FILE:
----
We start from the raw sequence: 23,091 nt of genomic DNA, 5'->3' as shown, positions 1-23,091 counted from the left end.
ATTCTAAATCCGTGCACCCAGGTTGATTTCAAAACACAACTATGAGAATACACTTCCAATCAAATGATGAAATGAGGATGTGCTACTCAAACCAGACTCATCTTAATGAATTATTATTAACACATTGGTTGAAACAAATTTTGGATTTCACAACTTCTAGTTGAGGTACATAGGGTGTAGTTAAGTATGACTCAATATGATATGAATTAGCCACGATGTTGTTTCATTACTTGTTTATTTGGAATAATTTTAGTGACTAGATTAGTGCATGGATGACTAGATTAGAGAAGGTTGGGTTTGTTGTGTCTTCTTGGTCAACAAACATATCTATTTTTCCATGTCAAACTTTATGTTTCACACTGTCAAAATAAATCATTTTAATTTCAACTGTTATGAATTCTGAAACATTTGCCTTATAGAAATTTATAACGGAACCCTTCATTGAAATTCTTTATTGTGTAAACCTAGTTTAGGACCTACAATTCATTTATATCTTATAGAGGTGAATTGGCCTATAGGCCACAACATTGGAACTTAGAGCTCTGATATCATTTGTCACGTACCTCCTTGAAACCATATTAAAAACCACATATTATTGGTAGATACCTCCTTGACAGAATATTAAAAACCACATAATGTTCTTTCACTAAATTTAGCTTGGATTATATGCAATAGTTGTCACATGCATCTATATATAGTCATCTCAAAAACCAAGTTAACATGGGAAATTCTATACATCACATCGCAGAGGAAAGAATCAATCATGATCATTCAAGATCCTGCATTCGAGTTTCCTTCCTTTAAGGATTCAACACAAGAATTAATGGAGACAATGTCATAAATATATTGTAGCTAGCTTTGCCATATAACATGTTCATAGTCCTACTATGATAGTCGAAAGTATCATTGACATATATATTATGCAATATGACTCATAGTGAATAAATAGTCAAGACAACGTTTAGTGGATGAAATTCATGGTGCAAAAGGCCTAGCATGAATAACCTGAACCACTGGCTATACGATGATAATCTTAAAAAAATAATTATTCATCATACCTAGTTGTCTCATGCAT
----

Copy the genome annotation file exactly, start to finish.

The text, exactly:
We start from the raw sequence: 23,091 nt of genomic DNA, 5'->3' as shown, positions 1-23,091 counted from the left end.
ATTCTAAATCCGTGCACCCAGGTTGATTTCAAAACACAACTATGAGAATACACTTCCAATCAAATGATGAAATGAGGATGTGCTACTCAAACCAGACTCATCTTAATGAATTATTATTAACACATTGGTTGAAACAAATTTTGGATTTCACAACTTCTAGTTGAGGTACATAGGGTGTAGTTAAGTATGACTCAATATGATATGAATTAGCCACGATGTTGTTTCATTACTTGTTTATTTGGAATAATTTTAGTGACTAGATTAGTGCATGGATGACTAGATTAGAGAAGGTTGGGTTTGTTGTGTCTTCTTGGTCAACAAACATATCTATTTTTCCATGTCAAACTTTATGTTTCACACTGTCAAAATAAATCATTTTAATTTCAACTGTTATGAATTCTGAAACATTTGCCTTATAGAAATTTATAACGGAACCCTTCATTGAAATTCTTTATTGTGTAAACCTAGTTTAGGACCTACAATTCATTTATATCTTATAGAGGTGAATTGGCCTATAGGCCACAACATTGGAACTTAGAGCTCTGATATCATTTGTCACGTACCTCCTTGAAACCATATTAAAAACCACATATTATTGGTAGATACCTCCTTGACAGAATATTAAAAACCACATAATGTTCTTTCACTAAATTTAGCTTGGATTATATGCAATAGTTGTCACATGCATCTATATATAGTCATCTCAAAAACCAAGTTAACATGGGAAATTCTATACATCACATCGCAGAGGAAAGAATCAATCATGATCATTCAAGATCCTGCATTCGAGTTTCCTTCCTTTAAGGATTCAACACAAGAATTAATGGAGACAATGTCATAAATATATTGTAGCTAGCTTTGCCATATAACATGTTCATAGTCCTACTATGATAGTCGAAAGTATCATTGACATATATATTATGCAATATGACTCATAGTGAATAAATAGTCAAGACAACGTTTAGTGGATGAAATTCATGGTGCAAAAGGCCTAGCATGAATAACCTGAACCACTGGCTATACGATGATAATCTTAAAAAAATAATTATTCATCATACCTAGTTGTCTCATGCAT